Saturday, 29 October 2011

'Le Crunch' - The European Endgame

I may be wrong but I get the feeling that the mists are starting to lift on the whole European issue this week and the picture about what is going to happen to the whole European project and debt crisis is starting to take shape.

President Sarkozy's comment that Greece should never have entered the Euro was the first open acknowledgement that the Euro just is not going to work with countries that have very differently structured economies. Seeing as nothing much has changed with Greece since it joined the Euro, other than that their debt has grown, it must follow that Sarkozy is implying that Greece should not be in the Euro now.

In the last week or so, there was also the spectacle of Sarkozy and Merkel grinning at each other when they were asked if they trusted Berlesconi. They are now openly showing and sharing contempt.

And then there was the story about Sarkozy getting angry with Cameron and saying, 'We are sick of you telling us what to do'.. Which must mean that Sarkozy is irritated that whatever it is that Cameron and others have been saying has now been shown to be right. Simple logic - people don't often get angry with people giving them ludicrous, illogical incorrect advice - they get treated with wry amusement or perhaps withering distain not anger. Anger is reserved for people who are annoyingly right.

My guess is that Merkel and Sarkozy have finally accepted what many financial experts have been saying for a very long time. They now finally accept that talks of more bailouts for Greece today and Spain, Portugal, Italy etc etc in the future are all just pointless temporary sticking plaster ultimately leading to more miserable conclusions. And they realise that politically they cannot be seen to throw more of their taxpayers cash at countries that simply don't have the productivity to pay it back and the political will to restructure their economies to be competitive inside the Euro. Countries like Greece are a million miles from being able to compete with Germany with currency parity.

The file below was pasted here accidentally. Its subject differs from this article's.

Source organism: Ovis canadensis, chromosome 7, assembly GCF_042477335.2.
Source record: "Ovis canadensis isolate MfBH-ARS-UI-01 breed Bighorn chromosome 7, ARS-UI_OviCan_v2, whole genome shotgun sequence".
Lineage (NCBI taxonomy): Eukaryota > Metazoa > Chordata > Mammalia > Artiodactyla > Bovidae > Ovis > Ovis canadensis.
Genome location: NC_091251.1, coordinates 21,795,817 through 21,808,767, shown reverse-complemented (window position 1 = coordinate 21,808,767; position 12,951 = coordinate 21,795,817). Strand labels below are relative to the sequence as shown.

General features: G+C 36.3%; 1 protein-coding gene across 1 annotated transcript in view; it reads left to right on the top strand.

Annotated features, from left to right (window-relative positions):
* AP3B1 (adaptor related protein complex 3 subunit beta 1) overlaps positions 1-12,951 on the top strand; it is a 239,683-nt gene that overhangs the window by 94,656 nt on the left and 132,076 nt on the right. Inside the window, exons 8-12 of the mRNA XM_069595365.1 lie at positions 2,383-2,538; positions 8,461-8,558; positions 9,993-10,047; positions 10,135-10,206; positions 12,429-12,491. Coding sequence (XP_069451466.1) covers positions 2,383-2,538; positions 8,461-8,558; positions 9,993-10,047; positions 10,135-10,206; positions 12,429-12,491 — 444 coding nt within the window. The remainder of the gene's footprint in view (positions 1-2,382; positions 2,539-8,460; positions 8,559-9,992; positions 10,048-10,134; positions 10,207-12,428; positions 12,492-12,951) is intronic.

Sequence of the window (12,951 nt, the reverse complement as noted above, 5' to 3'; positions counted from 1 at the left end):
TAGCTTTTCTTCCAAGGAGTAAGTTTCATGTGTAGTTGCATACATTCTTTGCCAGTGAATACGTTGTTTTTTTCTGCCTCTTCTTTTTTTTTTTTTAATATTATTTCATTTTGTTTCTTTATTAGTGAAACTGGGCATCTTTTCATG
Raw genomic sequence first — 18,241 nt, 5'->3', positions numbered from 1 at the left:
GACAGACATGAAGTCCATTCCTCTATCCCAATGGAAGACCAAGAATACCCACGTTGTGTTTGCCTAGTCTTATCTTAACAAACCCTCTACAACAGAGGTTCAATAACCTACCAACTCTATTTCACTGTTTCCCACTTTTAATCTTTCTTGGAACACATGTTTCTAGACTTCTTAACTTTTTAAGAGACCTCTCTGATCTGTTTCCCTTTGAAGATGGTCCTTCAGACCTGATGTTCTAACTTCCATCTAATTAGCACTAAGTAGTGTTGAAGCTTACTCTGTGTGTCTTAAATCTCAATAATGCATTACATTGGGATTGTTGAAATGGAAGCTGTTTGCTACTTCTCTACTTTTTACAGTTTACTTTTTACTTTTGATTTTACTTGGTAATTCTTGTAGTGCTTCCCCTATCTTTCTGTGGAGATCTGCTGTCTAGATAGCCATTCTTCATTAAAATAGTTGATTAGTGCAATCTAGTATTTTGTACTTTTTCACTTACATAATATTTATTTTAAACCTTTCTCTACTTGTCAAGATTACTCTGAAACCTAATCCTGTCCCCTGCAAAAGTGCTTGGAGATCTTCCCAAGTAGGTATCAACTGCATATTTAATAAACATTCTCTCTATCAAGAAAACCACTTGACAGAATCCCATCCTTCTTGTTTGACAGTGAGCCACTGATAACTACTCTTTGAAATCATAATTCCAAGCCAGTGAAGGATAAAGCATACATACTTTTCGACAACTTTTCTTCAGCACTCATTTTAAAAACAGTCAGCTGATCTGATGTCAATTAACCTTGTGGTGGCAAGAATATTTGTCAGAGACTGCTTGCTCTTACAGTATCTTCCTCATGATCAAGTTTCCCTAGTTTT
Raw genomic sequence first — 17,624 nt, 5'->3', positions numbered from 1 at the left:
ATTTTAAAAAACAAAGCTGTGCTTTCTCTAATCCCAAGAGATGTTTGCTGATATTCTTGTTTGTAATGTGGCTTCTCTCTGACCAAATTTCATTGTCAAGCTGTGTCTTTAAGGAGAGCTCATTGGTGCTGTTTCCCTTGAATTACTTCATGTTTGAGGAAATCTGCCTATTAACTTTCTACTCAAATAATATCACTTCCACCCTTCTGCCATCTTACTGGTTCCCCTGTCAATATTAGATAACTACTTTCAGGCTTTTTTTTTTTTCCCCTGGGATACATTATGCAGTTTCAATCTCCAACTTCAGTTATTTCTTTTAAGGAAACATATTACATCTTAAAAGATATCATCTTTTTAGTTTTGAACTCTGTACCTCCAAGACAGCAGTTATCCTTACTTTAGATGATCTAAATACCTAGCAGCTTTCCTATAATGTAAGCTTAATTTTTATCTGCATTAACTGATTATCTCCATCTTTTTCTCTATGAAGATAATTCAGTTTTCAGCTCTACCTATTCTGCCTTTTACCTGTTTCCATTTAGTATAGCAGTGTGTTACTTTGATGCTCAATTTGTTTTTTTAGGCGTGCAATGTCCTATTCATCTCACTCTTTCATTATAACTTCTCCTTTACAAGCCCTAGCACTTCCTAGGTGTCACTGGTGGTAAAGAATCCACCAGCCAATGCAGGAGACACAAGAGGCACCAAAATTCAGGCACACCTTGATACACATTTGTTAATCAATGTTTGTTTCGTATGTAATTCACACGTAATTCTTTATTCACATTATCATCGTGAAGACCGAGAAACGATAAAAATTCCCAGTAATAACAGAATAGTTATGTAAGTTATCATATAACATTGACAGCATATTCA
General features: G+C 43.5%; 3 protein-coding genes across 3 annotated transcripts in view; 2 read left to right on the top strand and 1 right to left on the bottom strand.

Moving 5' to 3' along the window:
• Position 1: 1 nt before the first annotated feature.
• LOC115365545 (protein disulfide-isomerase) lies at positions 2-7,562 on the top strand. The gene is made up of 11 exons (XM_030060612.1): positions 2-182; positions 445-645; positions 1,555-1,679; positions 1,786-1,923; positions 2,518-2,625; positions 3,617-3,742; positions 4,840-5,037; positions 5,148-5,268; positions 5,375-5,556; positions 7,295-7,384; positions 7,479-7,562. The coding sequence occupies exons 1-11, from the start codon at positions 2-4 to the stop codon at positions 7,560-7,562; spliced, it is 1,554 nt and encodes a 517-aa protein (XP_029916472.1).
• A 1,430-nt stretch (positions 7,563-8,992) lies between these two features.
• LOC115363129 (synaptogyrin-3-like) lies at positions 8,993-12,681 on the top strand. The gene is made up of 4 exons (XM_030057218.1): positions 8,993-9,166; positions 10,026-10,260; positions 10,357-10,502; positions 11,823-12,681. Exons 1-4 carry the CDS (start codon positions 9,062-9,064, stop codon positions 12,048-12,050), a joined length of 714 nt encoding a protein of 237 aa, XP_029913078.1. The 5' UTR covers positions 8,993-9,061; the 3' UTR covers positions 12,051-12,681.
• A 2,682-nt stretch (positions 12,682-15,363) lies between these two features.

So basically the deal is this. Each country is going to have to make a decision. They either stay-in the Euro and accept that a far stronger federal Europe will dictate their economic decisions i.e. effectively they cede sovereignty and become part of the Federal Superstate or they stay out and leave the Euro (if they are already in it).

There are no entirely painless ways to unravel the Euro but there are fairly simple ways of doing it. As one financial expert puts it:

Simply convert Greek euro debt into Greek drachma debt. One for one and then let the new currency float.

See how much the currency devalues – and that’s the haircut bondholders take. No need for complicated negotiations.

Put the new drachma into circulation. One for one, remember – so Greek wages stay the same. Only now, they get drachmas for every euro they used to get.

Sure Greek imports will suffer a nasty bout of inflation. The public will get squeezed. But hey – that’s what needs to happen. BMW and Mercedez-Benz imports get expensive… but at least they can sell their stock of second-hand Mercs back to rich Germans and pocket any currency gain.

And with Greek holidays costing less, tourism will bounce back, and Greek olive sales too.

Should Greece exit the euro club, then businesses and individuals with Greek euro debt may profit. If the debt gets written down into devalued drachmas, then there could be a one-off gain. It would be particularly handsome for anyone with Greek debt but foreign income.

And for Britain, rather than our government being continually pressured for a referendum to decide if we want to leave the EU, the Europhiles will be lobbying for us to join the Federal EU.

That's my bet. 'Le Crunch' is coming and it's coming soon.


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